“Good morning, Commander,” Trinian said, trying to look happy to see him. “Come on over and have a seat.”

“Good morning,” Dillon said warmly as he put himself onto a stool. “I’ll have the usual.”

“How about a drink first?” Trinian said.

“This early?”

“Of course, what better way to celebrate such a beautiful day?”

“This looks like every other day. We’re on a starship.”

Ignoring him, Trinian turned to the replicator and returned shortly with two glasses of scotch. It was the real thing. No synthehol here. “Cheers.” She drank while Dillon stared at the brown liquid in the glass before him.

“Isn’t this an awful lot for one serving?” he asked, spiraling the scotch into a little whirlpool.

“Nonsense. Now drink.” Trinian said.

“But I don’t like scotch.”

“No problem. What do you like?”

“Well, pina coladas are alright,” he said.

“Coming up.” She grabbed his scotch, swallowed it in one gulp, and turned back to the replicator.

“Can I have some breakfast, too?”

“Sure sure.” She replicated him his usual plate of biscuits with red-eye gravy, bacon, and a bowl of maple and brown sugar oatmeal and placed them in front of Dillon. He began to eat voraciously while she replicated the drinks. “Now then, drink up,” she said, hoisting the pina colada to her lips. Damn, those things were good.

“Where’s my orange juice?”

“Hold on,” Trinian said as she whirled back to the replicator. She lost control of her spin and smacked into the wall giggling hysterically. She got him his juice and managed to set it down in front of him without spilling it everywhere. He finished up his food and emptied his juice in one quick gulp. Normally, Trinian would have wondered how Dillon managed to consume food at just about warp speed, but she was too busy laughing at the rude pictures she could suddenly see in the fake wood of the bar top.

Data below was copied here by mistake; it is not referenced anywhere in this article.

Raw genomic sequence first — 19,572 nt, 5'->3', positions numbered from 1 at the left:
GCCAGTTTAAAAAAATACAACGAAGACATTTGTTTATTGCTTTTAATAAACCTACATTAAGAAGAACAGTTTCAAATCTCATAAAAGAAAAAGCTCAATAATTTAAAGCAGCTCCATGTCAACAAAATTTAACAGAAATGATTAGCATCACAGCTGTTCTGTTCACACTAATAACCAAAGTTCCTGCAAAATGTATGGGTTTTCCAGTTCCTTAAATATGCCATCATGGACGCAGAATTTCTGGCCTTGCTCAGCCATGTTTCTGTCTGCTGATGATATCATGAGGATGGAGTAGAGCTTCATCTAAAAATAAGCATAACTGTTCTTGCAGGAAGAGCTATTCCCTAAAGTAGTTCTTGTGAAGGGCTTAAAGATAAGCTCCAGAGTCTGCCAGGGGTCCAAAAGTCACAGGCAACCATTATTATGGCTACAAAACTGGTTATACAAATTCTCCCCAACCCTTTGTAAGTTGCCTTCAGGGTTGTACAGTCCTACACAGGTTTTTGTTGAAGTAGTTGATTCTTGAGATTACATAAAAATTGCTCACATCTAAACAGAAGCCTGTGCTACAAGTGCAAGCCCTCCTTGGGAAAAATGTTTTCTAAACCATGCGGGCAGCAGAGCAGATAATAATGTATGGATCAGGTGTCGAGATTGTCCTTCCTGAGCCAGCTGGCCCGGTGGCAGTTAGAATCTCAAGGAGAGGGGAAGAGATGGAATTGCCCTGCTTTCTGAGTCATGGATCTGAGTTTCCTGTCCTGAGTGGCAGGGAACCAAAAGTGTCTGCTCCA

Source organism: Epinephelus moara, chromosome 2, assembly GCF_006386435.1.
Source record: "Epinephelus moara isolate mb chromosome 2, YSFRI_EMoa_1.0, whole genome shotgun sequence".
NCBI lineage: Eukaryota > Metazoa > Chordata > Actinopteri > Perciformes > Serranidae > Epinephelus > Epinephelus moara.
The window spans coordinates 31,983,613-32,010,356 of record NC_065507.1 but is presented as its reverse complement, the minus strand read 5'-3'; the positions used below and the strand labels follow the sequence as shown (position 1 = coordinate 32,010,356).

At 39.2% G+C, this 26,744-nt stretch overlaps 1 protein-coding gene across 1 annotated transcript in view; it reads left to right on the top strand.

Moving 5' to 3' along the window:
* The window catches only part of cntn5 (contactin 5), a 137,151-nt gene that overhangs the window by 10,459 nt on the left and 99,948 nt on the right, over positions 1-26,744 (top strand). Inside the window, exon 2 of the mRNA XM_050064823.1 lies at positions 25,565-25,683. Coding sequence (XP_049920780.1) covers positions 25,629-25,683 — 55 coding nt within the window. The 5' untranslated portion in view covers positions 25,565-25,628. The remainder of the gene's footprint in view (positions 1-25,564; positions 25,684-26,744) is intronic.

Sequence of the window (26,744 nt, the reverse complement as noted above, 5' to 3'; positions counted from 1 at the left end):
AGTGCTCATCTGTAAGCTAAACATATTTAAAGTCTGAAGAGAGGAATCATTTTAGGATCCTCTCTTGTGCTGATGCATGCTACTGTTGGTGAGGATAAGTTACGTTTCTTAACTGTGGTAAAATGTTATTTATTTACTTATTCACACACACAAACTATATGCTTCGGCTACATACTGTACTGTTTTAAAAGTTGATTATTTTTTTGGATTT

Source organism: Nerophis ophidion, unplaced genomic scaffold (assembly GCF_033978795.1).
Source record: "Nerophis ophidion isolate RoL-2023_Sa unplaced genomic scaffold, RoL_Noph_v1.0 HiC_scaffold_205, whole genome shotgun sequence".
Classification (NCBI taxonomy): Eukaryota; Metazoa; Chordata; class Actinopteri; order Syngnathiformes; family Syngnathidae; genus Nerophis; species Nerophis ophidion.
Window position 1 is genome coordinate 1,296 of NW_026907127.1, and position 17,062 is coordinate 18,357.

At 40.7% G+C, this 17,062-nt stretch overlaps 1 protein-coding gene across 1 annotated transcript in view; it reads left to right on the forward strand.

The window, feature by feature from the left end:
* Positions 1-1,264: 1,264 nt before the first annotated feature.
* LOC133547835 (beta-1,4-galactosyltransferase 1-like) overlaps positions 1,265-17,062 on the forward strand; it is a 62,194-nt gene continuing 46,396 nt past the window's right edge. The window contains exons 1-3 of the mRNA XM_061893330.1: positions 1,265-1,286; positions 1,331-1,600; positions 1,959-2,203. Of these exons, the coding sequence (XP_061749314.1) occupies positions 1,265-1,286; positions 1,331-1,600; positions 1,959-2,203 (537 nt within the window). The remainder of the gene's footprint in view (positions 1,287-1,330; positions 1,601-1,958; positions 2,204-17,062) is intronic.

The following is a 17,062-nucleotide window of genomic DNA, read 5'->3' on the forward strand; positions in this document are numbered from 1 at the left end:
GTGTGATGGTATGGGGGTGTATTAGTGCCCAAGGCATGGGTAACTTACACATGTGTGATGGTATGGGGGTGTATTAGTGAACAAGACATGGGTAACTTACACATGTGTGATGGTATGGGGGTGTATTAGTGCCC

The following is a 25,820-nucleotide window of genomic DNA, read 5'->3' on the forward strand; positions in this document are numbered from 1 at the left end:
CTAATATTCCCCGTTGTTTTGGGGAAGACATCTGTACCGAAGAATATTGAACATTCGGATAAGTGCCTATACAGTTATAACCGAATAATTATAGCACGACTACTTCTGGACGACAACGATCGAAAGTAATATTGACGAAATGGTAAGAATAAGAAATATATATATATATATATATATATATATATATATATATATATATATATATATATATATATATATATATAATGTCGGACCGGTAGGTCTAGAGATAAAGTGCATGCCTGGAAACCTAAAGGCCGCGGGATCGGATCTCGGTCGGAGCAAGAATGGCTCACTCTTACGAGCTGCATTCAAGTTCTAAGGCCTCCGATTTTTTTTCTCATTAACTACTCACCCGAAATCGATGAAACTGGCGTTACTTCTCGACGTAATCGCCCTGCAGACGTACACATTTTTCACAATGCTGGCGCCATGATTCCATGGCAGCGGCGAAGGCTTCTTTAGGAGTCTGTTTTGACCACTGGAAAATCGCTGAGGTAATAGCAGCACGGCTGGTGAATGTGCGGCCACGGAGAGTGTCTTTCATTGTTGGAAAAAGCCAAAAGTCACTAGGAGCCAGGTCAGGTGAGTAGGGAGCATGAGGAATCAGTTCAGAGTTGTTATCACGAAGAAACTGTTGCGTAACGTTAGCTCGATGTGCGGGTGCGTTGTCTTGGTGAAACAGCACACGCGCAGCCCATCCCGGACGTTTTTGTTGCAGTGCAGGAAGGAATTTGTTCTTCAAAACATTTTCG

“You can have my pina colada if you want it,” Dillon said, standing up to leave. He looked at her disapprovingly. “I know you’re not Starfleet, but you run an establishment on a Starfleet vessel. Show and little professionalism. And don’t overdo it with the drinking.”

Trinian quickly emptied the pina colada. “Never,” she said just before passing out.


“So what are we looking for?” Hawkins asked as she and Beck scanned through the holodeck files.

“Incriminating programs,” Beck said. “Dillon’s probably got some perverted sex fantasy programmed in about whoever it is that he likes.”

“Oh gross! And you want to see this?”

“It should be good for a laugh,” Beck said. “Oh great, Dillon’s got these things numbered instead of named.”

“You mean we’re going to have to go through them one by one?” Hawkins said.

“I’m afraid so.”

“How many programs are there?”

“Thirty-seven. Computer, access program Dillon One.”

“Program complete,” the computer said a few seconds later.

“Here we go,” Beck said, walking toward the doors.


Dillon walked briskly back to his quarters, ready to get cracking on the mountains of personnel evaluations he had to do. He passed Ensign Sullivan and Lieutenant Monica Vaughn in the hallway without even bothering to say hello. He decided that it wouldn’t be a good idea since they were arguing…again. From what he had gathered, they were supposed to be best friends. Considering that, they sure did fight a lot. Was that normal? If he ever got a best friend, he’d have to see if he could avoid that part.

He didn’t bother to listen in to what the argument was about and instead continued on and entered his quarters.

“I’m not letting you do it,” Sullivan said fiercely.

“You really don’t have a say in the matter,” Vaughn said. “Besides, it worked for the Russians back in the twentieth century.”

“But how could you…?”

“It’ll be hilarious. He’s probably still a virgin.”

“What do you mean ‘probably’?” Sullivan said.

“Now you just run along,” Vaughn said, walking toward Dillon’s door. “I’ll have him loosened up and singing like a canary in no time.”

“I still can’t believe that you’re going to…ugggh!”

“It’s for a good cause.”

“I’ll put you in for a commendation. And I’m still going to be ready with my plan if you don’t get anything out of him.”

“I don’t think that will be a problem,” Vaughn said smiling as she pressed Dillon’s door chime.